As of May 27, the Spanish State is reporting 236,259 confirmed coronavirus infections and 27,117 Covid-19 deaths, a per capita casualty rate almost twice that of the United States. For the decade before the Covid-19 crisis, the Spanish State has been home to some of the most important developments on the international left. The revolutionary socialist organization Anticapitalistas helped found the broad left Unidas-Podemos party in 2014 and has provided some of its best known public figures. However, after Unidas-Podemos leader Pablo Iglesias accepted a post as Deputy Prime Minister in a joint government with the center-left Spanish Socialist Workers Party (SPOE), Anticapitalistas voted to leave the party.
The SPOE/Unidas-Podemos government has responded better than many to the Covid-19 crisis, including a recent millionaires tax proposal, yet its actions have fallen short of any attempts to radically restructure society. Instead, the government is paying for emergency Covid-19 expenditures by taking on debt, setting up a clash over austerity and budget cuts in the midst of a deepening depression. Meanwhile, the powerful feminist movement, along with immigrant, youth, environmental, and municipal social movements and trade unions are planning to return to the streets as the economy opens.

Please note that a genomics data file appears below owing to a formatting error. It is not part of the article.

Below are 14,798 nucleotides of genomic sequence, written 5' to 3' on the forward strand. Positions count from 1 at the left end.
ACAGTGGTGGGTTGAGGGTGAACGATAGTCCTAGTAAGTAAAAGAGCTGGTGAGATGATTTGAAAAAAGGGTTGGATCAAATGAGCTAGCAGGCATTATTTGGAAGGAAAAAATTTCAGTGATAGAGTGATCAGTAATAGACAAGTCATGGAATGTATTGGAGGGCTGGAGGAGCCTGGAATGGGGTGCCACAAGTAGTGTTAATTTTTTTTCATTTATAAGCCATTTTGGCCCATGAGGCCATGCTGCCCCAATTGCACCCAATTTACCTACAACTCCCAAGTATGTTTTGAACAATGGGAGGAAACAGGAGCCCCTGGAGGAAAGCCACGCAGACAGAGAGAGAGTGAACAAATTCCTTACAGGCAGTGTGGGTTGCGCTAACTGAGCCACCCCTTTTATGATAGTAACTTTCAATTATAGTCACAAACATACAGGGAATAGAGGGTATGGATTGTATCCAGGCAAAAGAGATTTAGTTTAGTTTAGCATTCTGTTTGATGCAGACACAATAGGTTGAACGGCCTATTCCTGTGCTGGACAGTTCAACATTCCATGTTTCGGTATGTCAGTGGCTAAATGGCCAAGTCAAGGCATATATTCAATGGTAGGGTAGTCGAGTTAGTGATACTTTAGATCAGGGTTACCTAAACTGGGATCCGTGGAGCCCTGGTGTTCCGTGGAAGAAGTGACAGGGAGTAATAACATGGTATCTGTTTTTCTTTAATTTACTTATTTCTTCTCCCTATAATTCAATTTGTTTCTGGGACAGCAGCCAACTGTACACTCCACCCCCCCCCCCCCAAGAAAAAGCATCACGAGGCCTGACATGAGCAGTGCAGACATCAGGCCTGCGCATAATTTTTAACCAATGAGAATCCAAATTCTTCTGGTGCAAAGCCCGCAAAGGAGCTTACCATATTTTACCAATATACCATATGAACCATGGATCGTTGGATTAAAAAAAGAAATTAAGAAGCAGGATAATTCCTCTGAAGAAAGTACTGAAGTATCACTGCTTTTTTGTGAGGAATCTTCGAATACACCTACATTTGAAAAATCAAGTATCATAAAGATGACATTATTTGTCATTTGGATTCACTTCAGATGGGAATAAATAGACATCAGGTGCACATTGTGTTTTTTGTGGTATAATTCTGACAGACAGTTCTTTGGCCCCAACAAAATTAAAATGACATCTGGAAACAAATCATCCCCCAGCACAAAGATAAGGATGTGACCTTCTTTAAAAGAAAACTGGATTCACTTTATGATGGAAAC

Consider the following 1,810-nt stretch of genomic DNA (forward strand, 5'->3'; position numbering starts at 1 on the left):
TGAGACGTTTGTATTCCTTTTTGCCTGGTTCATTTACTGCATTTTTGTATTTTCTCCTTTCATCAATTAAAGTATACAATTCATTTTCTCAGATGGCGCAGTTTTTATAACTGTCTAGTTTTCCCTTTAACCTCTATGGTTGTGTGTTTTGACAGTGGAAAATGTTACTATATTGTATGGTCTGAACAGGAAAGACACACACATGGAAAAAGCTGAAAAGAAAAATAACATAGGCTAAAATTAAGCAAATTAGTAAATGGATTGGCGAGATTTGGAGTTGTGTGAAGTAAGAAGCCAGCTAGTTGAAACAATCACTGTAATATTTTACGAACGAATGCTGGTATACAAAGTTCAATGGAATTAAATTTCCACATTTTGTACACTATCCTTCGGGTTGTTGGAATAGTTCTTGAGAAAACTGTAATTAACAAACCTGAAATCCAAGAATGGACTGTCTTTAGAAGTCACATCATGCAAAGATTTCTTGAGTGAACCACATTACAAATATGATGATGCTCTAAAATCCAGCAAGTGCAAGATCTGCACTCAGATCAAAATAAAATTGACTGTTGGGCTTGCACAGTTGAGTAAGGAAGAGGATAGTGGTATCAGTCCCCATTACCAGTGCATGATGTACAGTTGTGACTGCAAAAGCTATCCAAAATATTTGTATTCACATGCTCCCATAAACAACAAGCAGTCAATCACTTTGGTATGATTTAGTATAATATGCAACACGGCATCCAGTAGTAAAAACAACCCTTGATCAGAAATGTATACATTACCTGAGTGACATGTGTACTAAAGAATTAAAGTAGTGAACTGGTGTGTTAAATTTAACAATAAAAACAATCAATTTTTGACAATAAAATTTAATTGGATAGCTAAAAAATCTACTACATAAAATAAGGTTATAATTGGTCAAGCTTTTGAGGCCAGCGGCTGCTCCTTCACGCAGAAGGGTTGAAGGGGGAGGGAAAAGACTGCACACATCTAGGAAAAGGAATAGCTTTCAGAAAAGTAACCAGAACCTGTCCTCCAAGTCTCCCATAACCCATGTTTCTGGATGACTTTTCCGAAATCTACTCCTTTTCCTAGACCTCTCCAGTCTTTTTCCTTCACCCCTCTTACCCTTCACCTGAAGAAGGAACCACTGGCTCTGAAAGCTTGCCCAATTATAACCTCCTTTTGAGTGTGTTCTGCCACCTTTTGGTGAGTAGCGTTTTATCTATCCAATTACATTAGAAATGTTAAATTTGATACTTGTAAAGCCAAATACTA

Julia Cámara is a feminist organizer and historian based in Zaragosa and Alex Merlo worked as parliamentary staffer for the Podemos European Union delegation in Brussels, both are members of Anticapitalistas. They discuss the roots of Podemos, its strengths and weaknesses, and where Anticapitalistas plans to go from here. This May 26, 2020 video conference was hosted by No Borders News, International Viewpoint, The Call, Punto Rojo, New Politics, and Rampant.
Program begins at 4:30 minutes into the live stream.
[For international coronavirus coverage and news and analysis from working-class and socialist points of view, read No Borders News.]